Sir James George Frazer > The Golden Bough > Page 450
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Sir James George Frazer (1854–1941).  The Golden Bough.  1922.

Page 450
 
used to take a handful of stalks out of it and make “the Wheat-wolf” with them; it was the figure of a wolf about two feet long and half a foot high, the legs of the animal being represented by stiff stalks and its tail and mane by wheat-ears. This Wheat-wolf she carried back at the head of the harvesters to the village, where it was set up on a high place in the parlour of the farm and remained there for a long time. In many places the sheaf called the Wolf is made up in human form and dressed in clothes. This indicates a confusion of ideas between the corn-spirit conceived in human and in animal form. Generally the Wolf is brought home on the last waggon with joyful cries. Hence the last waggon-load itself receives the name of the Wolf.
  Again, the Wolf is supposed to hide himself amongst the cut corn in the granary, until he is driven out of the last bundle by the strokes of the flail. Hence at Wanzleben, near Magdeburg, after the threshing the peasants go in procession, leading by a chain a man who is enveloped in the threshed-out straw and is called the Wolf. He represents the corn-spirit who has been caught escaping from the threshed corn. In the district of Treves it is believed that the Corn-wolf is killed at threshing. The men thresh the last sheaf till it is reduced to chopped straw. In this way they think that the Corn-wolf, who was lurking in the last sheaf, has been certainly killed.
  In France also the Corn-wolf appears at harvest. Thus they call out to the reaper of the last corn, “You will catch the Wolf.” Near Chambéry they form a ring round the last standing corn, and cry, “The Wolf is in there.” In Finisterre, when the reaping draws near an end, the harvesters cry, “There is the Wolf; we will catch him.” Each takes a swath to reap, and he who finishes first calls out, “I’ve caught the Wolf.” In Guyenne, when the last corn has been reaped, they lead a wether all round the field. It is called “the Wolf of the field.” Its horns are decked with a wreath of flowers and corn-ears, and its neck and body are also encircled with garlands and ribbons. All the reapers march, singing, behind it. Then it is killed on the field. In this part of France the last sheaf is called the coujoulage, which, in the patois, means a wether. Hence the killing of the wether represents the death of the corn-spirit, considered as present in the last sheaf; but two different conceptions of the corn-spirit—as a wolf and as a wether—are mixed up together.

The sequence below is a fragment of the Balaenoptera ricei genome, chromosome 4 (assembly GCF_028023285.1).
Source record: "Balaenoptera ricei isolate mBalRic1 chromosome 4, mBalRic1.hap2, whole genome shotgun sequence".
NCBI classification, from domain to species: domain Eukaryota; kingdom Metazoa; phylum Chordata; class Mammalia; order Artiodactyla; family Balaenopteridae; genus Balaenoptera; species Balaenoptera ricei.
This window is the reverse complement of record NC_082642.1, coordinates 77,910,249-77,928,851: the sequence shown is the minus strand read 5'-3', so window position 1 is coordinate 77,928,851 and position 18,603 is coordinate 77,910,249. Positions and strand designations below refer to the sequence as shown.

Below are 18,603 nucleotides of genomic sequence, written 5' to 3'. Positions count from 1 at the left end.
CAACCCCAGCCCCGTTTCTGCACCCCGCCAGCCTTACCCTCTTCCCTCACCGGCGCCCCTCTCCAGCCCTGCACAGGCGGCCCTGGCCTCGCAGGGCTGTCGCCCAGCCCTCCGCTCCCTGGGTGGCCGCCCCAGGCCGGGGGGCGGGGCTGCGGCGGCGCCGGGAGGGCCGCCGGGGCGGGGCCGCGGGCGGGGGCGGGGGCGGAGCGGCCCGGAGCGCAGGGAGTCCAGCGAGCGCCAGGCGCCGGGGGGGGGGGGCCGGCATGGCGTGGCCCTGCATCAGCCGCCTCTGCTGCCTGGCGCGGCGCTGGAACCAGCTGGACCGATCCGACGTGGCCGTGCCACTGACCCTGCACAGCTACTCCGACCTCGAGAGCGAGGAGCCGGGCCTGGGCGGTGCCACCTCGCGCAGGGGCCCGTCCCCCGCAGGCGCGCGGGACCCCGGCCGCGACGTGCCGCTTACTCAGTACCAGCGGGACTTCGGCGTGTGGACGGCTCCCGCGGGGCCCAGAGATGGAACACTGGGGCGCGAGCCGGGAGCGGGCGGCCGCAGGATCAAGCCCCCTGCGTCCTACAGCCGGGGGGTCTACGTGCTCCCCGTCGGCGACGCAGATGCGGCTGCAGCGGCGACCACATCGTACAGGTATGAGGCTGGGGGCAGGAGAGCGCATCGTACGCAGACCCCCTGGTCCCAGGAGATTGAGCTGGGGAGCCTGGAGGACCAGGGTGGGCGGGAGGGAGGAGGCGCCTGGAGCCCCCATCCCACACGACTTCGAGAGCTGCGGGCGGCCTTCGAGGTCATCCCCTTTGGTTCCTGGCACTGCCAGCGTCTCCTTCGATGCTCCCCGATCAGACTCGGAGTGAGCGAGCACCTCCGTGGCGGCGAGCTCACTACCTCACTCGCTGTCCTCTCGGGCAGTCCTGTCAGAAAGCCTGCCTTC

Sometimes it appears to be thought that the Wolf, caught in the last corn, lives during the winter in the farmhouse, ready to renew his activity as corn-spirit in the spring. Hence at midwinter, when the lengthening days begin to herald the approach of spring, the Wolf makes his appearance once more. In Poland a man, with a wolf’s skin thrown over his head, is led about at Christmas; or a stuffed wolf is carried about by persons who collect money. There are facts which point to an old custom of leading about a man enveloped in leaves and called the Wolf, while his conductors collected money.
3. The Corn-spirit as a Cock
 
  ANOTHER form which the corn-spirit

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